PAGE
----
A BAC library of Fusarium proliferatum strain ITEM 2287, and a clone corresponding with the mat1-2 gene was identified. This has been sequenced and contains the entire mat locus. Moreover, 10 kb and 15kb of flanking sequence on either side of the locus have been identified. Strains of Fusarium, Liseola section, were characterised using DNA based techniques to differentiate them and develop tools to detect the FUM/BEA strains in natural products. Unique composition of populations of F. proliferatum, that is isolated with host specific mtDNA RFLP patterns generally predominant on a given host, suggests that the observed heterogeneity is principally the result of a long host-pathogen and toxins production coevolution. Primer pairs have been identified which can be used to specifically amplify Tri4, Tri5 and Tri6 genes from several trichothecene-producing Fusarium species. A specific assay for F. sporotrichioides has been developed, subject to the screening of further isolates. A primer pair has been developed to specifically amplify F. sporotrichioides, to produce a product of approximately 200bp. The assay has been screened against isolates of F. sporotrichioides and other Fusarium species in the John Innes Centre collection. Further isolates of F. sporotrichioides from diverse geographic sources and plant hosts have been obtained and will be used to fully evaluate the specificity of this assay. A variety of DNA extraction methods have been evaluated to determine the best method for DNA extraction from fungal mycelium. The results of this showed a considerable improvement in reproducibility compared to the established competitive PCR system of quantification. The Tri5 assay has been made quantitative using a competitive PCR system. Monoclonal antibody production was carried out using standard methods established and developed at CSL for these esadepsipeptides mycotoxins. Several arbitrary primers have been tested for their ability to produce a differentiating pattern with the chromosomal DNA of P. verrucosum. By RAPD analysis two major clusters (group I and group II) and a minor cluster (group III) occurred. The capacity of the strains to produce OTA, as determined by TLC, was assigned to the strains in the different RAPD groups. It became obvious that a clear correlation exists between the differentiation of the strains according to the RAPD analysis and their capacity to produce OTA. To further analyse the phylogenetic relationship between the two OTA producing Penicillium groups, the ITS1-5.8S-ITS2 region of selected strains of each group was sequenced and compared. The results support the view that two genetic different groups of Penicillium are able to produce OTA instead of a currently single species It becomes clear, that OTA producing strains of Penicillium does not belong to a genetically homogenous species as is the current view, but obviously rather to different taxonomic groups. The AFLP protocol established for studies in Fusarium was adapted to give optimum results with the DNA samples prepared from Aspergillus spp. AFLP fingerprints of different A. ochraceus, A. niger and A. carbonarius isolates, OTA producers as well as non producers, were obtained. The raw data were processed to fit into a newly created database. In addition, the A. ochraceus isolates analysed could be attributed to two different groups based upon their AFLP patterns. Two fragments was isolated with heterologous primers which apparently originates from a pks gene resonsible for OTA production. The presence of this gene is correlated to the capacity to produce high amounts of OTA. A more general approach for the isolation of OTA biosynthetic genes was planned. The differential display PCR approach (DDRT-PCR) makes the isolation of all genes possible, which are differentially expressed during OTA synthesis. Growth conditions which are permissive respectively restrictive for OTA biosynthesis have been described. In parallel a transformation system for P. verrucosum has been established based on the dominant selectable marker hygromycin C.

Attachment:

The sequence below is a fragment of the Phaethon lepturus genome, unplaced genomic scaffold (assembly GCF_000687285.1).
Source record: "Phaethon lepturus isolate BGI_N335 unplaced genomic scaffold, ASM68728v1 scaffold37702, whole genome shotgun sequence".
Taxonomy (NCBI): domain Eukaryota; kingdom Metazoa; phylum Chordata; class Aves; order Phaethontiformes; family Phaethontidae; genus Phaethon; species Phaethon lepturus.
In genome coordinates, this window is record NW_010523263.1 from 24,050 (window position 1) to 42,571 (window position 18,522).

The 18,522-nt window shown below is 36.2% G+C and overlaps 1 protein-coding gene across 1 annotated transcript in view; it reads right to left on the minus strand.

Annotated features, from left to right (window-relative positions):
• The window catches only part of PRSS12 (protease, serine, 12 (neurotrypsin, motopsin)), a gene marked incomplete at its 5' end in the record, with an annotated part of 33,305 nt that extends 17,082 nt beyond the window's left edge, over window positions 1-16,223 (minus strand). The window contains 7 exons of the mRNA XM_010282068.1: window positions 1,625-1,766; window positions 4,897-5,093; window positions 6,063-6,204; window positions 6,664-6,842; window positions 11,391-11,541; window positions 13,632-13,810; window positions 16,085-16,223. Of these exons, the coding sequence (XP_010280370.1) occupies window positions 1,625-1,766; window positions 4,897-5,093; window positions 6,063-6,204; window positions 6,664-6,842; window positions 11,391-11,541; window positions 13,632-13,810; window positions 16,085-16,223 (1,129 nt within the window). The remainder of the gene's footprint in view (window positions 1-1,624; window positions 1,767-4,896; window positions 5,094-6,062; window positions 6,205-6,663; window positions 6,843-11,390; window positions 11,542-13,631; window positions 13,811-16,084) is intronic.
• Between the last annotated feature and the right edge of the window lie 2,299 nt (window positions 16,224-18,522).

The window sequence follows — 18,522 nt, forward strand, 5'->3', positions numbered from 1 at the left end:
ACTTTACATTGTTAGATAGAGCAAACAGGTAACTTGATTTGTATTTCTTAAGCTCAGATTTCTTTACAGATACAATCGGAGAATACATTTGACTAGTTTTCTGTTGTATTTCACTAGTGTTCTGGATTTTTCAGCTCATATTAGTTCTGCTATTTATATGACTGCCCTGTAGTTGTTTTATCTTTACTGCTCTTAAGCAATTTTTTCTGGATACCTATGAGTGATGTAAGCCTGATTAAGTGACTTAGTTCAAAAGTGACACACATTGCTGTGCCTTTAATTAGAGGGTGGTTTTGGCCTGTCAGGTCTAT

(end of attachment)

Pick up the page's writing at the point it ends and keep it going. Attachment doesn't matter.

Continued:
Research Institute for Plant Protection